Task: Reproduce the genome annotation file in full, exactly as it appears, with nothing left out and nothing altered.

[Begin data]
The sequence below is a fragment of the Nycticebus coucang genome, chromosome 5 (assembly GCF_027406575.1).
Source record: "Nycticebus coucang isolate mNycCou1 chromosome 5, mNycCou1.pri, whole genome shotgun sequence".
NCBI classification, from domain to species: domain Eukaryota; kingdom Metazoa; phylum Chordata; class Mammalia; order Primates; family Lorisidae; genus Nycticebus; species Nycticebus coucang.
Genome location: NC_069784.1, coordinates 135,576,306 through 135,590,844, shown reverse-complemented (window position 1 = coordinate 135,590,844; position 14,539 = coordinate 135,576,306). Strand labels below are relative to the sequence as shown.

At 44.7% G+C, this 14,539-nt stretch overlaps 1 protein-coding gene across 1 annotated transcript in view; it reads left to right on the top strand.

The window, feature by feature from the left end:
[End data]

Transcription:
The sequence below is a fragment of the Nycticebus coucang genome, chromosome 5 (assembly GCF_027406575.1).
Source record: "Nycticebus coucang isolate mNycCou1 chromosome 5, mNycCou1.pri, whole genome shotgun sequence".
NCBI classification, from domain to species: domain Eukaryota; kingdom Metazoa; phylum Chordata; class Mammalia; order Primates; family Lorisidae; genus Nycticebus; species Nycticebus coucang.
Genome location: NC_069784.1, coordinates 135,576,306 through 135,590,844, shown reverse-complemented (window position 1 = coordinate 135,590,844; position 14,539 = coordinate 135,576,306). Strand labels below are relative to the sequence as shown.

At 44.7% G+C, this 14,539-nt stretch overlaps 1 protein-coding gene across 1 annotated transcript in view; it reads left to right on the top strand.

The window, feature by feature from the left end: